Presentation Authors: Alex Jafek*, Haidong Feng, Timothy Jenkins, Kenneth Aston, Douglas Carrell, Bruce Gale, Raheel Samuel, Jim Hotaling, Salt Lake City, UT
Introduction: Microdissection TESE (mTESE) is currently the gold standard for sperm retrieval in men with non-obstructive azoospermia. Currently, the procedure relies on an embryologist manually searching for sperm for 4-12 hours. We sought to determine whether a novel microfluidic device could purify mTESE samples prior to sperm retrieval from tissue specimens. The goal was to determine if the device could remove all contaminating debris without loss of sperm and reduce the sample volume using a novel microfluidic device.
Methods: Participants were recruited from our Andrology clinic and were required to adhere to standard collection instructions. We simulated mTESE samples using a combination of washed sperm cells at low concentrations and somatic cells. These simulated mTESE samples were processed through a microfluidic spiral channel device which employs Dean flow to create a morphology-based separation between sperm and other cell types. The output of the device was sorted in to four portions of equal volume which were individually counted for sperm and blood cell concentration.
Results: Our results indicate that our microfluidic device is capable of improving the search by both removing contaminating debris and reducing the sample volume. In a single pass of the spiral channel, the vast majority of somatic cells are sorted to a single outlet of the device away from the sperm. Our results show that the volume can be reduced by 25% while removing 68% of the blood cells in the sample. This is done while 98% of the sperm are retained in the selected portion as shown in Figure 1.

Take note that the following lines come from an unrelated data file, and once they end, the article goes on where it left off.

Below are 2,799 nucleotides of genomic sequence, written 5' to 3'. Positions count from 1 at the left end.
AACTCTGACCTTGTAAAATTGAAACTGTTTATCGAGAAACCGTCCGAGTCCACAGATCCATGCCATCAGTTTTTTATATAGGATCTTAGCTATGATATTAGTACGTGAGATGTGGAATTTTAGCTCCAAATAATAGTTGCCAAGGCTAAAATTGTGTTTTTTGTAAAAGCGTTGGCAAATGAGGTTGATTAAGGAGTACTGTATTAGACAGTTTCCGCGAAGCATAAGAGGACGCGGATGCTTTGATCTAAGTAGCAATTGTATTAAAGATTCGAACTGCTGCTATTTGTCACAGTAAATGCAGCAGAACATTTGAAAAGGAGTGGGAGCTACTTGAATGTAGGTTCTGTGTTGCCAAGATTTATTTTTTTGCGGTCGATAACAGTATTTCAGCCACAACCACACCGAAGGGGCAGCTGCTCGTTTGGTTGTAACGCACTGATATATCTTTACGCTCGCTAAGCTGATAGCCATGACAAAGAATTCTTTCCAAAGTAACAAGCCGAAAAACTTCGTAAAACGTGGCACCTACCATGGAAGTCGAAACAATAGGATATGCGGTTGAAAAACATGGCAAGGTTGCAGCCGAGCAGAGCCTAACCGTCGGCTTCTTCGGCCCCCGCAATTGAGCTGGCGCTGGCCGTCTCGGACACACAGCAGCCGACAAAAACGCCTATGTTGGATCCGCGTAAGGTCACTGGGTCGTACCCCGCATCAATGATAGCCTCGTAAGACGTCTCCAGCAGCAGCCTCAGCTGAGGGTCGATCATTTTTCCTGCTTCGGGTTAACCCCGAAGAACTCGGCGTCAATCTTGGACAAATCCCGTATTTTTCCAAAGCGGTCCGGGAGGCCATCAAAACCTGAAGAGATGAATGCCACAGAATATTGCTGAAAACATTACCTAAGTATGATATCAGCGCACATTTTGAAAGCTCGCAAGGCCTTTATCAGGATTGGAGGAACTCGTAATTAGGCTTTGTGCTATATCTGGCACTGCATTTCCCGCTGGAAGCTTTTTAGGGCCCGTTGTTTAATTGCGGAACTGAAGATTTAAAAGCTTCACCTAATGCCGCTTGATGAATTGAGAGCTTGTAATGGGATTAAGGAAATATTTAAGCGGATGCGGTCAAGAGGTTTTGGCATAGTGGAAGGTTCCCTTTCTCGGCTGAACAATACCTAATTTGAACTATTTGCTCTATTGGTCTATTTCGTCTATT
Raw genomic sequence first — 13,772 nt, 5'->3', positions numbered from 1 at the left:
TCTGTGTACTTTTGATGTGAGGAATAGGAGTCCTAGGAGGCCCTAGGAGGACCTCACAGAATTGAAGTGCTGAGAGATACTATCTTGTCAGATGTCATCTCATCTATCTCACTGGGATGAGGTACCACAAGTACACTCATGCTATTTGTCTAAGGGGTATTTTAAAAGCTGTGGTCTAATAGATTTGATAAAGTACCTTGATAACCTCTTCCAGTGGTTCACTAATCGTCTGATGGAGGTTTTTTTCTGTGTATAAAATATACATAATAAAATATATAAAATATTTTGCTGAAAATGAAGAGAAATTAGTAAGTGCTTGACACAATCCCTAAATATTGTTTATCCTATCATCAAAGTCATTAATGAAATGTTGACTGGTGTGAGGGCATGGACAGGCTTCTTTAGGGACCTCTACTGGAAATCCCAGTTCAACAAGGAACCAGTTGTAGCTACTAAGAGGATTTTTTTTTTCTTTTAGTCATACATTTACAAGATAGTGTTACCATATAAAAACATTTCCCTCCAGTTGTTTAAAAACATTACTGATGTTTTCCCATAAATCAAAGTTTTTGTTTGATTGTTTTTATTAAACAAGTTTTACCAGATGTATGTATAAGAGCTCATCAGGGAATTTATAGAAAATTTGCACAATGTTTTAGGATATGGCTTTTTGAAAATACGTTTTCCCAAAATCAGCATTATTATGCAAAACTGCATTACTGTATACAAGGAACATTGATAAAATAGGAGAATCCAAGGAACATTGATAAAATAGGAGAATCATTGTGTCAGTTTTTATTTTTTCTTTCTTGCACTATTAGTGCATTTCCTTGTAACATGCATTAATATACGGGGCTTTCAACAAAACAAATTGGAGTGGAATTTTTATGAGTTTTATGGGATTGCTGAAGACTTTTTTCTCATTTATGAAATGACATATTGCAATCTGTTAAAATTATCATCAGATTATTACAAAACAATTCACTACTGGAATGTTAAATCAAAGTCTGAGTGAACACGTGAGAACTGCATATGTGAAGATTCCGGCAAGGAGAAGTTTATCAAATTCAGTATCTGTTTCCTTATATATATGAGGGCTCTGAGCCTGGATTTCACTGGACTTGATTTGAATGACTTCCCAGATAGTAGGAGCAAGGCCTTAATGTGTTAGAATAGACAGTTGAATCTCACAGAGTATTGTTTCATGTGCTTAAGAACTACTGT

Conclusions: Our microfluidic device is capable of significantly improving the search for sperm from mTESE samples by removing 25% of the sample volume and 68% of the blood cells while retaining 98% of the sperm. We hypothesize that providing a smaller, cleaner sample to embryologists will allow them to be more successful in their search for sperm in a testicular biopsy sample and are currently working to acquire the samples and data necessary to prove this.
Source of Funding: This work was funded by an NSF SBIR grant.